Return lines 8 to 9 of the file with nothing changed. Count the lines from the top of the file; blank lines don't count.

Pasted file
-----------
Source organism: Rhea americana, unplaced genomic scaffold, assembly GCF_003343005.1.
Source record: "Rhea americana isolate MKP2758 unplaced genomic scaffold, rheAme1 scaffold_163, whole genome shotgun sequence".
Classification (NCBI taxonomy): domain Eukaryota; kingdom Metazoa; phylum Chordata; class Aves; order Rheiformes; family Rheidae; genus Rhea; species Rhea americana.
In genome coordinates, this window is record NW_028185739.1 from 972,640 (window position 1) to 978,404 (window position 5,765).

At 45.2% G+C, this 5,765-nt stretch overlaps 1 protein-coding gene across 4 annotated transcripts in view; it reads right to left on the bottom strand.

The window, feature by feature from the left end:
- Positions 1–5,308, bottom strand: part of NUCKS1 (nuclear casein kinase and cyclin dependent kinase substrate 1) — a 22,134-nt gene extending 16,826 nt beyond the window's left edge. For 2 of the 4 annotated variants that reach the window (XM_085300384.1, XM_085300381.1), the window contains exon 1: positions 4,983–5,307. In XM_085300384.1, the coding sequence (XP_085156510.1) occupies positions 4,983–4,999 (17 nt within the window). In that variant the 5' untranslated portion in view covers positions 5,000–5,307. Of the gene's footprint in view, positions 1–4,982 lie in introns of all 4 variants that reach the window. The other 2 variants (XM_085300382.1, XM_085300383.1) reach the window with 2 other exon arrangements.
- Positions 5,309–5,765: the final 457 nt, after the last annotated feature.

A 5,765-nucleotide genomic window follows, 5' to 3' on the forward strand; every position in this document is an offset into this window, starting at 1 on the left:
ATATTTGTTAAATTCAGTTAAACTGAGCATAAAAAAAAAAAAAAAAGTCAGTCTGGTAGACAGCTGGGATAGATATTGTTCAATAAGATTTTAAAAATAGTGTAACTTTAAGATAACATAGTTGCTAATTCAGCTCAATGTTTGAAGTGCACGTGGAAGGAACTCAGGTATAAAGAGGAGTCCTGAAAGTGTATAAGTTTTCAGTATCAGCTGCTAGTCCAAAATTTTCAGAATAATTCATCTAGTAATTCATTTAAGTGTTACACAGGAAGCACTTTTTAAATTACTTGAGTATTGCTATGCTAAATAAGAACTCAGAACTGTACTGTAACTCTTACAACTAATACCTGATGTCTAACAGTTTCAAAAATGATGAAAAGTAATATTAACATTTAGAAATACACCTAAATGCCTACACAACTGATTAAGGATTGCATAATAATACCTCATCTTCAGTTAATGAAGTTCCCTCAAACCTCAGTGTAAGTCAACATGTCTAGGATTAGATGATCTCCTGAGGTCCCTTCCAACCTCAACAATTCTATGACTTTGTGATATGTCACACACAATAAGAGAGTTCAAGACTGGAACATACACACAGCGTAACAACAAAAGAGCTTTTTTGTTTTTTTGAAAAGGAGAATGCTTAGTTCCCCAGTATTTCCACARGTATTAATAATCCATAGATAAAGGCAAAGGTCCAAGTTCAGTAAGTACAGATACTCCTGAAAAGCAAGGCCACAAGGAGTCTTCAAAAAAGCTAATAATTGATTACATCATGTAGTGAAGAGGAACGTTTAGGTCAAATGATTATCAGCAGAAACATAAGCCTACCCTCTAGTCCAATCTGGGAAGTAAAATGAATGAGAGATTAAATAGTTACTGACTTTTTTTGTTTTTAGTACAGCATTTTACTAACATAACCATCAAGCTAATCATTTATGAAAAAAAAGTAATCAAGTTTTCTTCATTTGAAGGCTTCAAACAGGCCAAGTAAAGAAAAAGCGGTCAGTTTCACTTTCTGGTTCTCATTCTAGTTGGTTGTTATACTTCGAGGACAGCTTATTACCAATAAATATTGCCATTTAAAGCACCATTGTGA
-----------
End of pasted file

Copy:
- Positions 5,309–5,765: the final 457 nt, after the last annotated feature.

A 5,765-nucleotide genomic window follows, 5' to 3' on the forward strand; every position in this document is an offset into this window, starting at 1 on the left: